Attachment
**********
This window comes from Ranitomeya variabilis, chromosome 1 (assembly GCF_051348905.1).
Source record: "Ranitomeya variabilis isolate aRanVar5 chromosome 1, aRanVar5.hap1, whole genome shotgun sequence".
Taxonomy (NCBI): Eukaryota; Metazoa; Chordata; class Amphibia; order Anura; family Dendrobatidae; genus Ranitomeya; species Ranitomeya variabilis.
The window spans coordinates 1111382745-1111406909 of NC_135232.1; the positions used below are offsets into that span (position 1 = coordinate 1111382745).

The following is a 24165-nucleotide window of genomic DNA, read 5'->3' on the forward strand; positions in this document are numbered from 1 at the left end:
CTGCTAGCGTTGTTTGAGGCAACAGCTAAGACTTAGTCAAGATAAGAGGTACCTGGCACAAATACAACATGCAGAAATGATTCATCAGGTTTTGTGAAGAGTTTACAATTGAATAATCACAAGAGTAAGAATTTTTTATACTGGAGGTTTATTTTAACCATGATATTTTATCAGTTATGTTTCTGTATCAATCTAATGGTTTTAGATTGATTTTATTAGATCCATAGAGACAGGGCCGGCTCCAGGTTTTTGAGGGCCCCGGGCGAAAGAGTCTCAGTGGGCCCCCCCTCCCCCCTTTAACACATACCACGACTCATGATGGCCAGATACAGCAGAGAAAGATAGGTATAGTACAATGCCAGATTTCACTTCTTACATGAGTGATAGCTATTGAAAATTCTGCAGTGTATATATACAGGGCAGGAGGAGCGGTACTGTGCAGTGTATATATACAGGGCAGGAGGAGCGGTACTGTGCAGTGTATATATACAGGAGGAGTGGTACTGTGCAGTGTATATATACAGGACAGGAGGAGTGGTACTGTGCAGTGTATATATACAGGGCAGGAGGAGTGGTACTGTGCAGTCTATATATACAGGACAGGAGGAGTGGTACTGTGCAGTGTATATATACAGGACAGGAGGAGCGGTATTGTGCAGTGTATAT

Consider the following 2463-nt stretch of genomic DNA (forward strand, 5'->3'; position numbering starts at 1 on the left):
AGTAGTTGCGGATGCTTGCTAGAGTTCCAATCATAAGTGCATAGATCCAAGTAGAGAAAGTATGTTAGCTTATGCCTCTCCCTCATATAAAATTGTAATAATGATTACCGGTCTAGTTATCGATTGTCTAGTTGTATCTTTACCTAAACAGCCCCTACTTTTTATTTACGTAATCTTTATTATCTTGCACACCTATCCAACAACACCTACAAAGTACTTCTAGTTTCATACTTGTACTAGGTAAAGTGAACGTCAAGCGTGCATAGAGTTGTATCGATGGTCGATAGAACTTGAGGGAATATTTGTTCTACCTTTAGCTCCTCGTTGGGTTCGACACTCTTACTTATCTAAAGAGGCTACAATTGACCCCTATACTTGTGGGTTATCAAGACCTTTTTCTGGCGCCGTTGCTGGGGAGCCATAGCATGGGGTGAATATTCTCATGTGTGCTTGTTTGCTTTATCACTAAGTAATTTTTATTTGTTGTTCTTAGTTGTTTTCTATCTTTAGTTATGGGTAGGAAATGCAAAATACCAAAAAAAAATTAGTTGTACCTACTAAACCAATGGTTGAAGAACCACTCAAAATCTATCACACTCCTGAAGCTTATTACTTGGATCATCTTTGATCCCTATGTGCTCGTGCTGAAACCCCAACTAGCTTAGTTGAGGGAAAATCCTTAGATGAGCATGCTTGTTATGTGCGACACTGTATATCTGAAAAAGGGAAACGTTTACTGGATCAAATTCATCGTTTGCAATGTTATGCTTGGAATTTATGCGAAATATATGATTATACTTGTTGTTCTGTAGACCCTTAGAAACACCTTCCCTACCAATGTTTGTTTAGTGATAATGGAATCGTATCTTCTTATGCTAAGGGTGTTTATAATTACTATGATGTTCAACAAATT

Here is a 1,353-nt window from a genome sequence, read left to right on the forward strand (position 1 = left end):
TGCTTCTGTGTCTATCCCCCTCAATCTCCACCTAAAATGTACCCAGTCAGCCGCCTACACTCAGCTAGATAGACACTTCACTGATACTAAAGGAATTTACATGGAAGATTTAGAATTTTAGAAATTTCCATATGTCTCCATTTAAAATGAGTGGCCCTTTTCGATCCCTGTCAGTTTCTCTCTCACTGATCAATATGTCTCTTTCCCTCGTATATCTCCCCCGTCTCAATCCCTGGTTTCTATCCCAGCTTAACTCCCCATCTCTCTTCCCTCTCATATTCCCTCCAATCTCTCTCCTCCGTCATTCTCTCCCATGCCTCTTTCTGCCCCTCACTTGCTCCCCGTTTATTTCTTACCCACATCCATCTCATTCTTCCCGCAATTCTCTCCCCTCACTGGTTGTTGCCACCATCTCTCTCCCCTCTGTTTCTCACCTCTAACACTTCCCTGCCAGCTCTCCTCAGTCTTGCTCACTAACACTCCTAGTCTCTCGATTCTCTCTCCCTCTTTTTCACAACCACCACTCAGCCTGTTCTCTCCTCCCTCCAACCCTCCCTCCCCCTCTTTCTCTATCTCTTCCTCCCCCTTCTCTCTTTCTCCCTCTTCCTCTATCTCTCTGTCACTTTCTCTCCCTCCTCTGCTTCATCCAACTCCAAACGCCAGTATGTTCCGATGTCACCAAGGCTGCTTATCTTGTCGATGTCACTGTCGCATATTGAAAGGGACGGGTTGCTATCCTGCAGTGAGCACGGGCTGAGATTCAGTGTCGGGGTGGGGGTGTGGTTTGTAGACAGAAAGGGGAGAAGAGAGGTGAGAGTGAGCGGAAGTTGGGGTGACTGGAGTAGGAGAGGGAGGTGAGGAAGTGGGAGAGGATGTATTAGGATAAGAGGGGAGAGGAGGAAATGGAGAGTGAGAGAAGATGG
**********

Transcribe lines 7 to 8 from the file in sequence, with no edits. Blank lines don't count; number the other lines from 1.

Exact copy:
Consider the following 2463-nt stretch of genomic DNA (forward strand, 5'->3'; position numbering starts at 1 on the left):
AGTAGTTGCGGATGCTTGCTAGAGTTCCAATCATAAGTGCATAGATCCAAGTAGAGAAAGTATGTTAGCTTATGCCTCTCCCTCATATAAAATTGTAATAATGATTACCGGTCTAGTTATCGATTGTCTAGTTGTATCTTTACCTAAACAGCCCCTACTTTTTATTTACGTAATCTTTATTATCTTGCACACCTATCCAACAACACCTACAAAGTACTTCTAGTTTCATACTTGTACTAGGTAAAGTGAACGTCAAGCGTGCATAGAGTTGTATCGATGGTCGATAGAACTTGAGGGAATATTTGTTCTACCTTTAGCTCCTCGTTGGGTTCGACACTCTTACTTATCTAAAGAGGCTACAATTGACCCCTATACTTGTGGGTTATCAAGACCTTTTTCTGGCGCCGTTGCTGGGGAGCCATAGCATGGGGTGAATATTCTCATGTGTGCTTGTTTGCTTTATCACTAAGTAATTTTTATTTGTTGTTCTTAGTTGTTTTCTATCTTTAGTTATGGGTAGGAAATGCAAAATACCAAAAAAAAATTAGTTGTACCTACTAAACCAATGGTTGAAGAACCACTCAAAATCTATCACACTCCTGAAGCTTATTACTTGGATCATCTTTGATCCCTATGTGCTCGTGCTGAAACCCCAACTAGCTTAGTTGAGGGAAAATCCTTAGATGAGCATGCTTGTTATGTGCGACACTGTATATCTGAAAAAGGGAAACGTTTACTGGATCAAATTCATCGTTTGCAATGTTATGCTTGGAATTTATGCGAAATATATGATTATACTTGTTGTTCTGTAGACCCTTAGAAACACCTTCCCTACCAATGTTTGTTTAGTGATAATGGAATCGTATCTTCTTATGCTAAGGGTGTTTATAATTACTATGATGTTCAACAAATT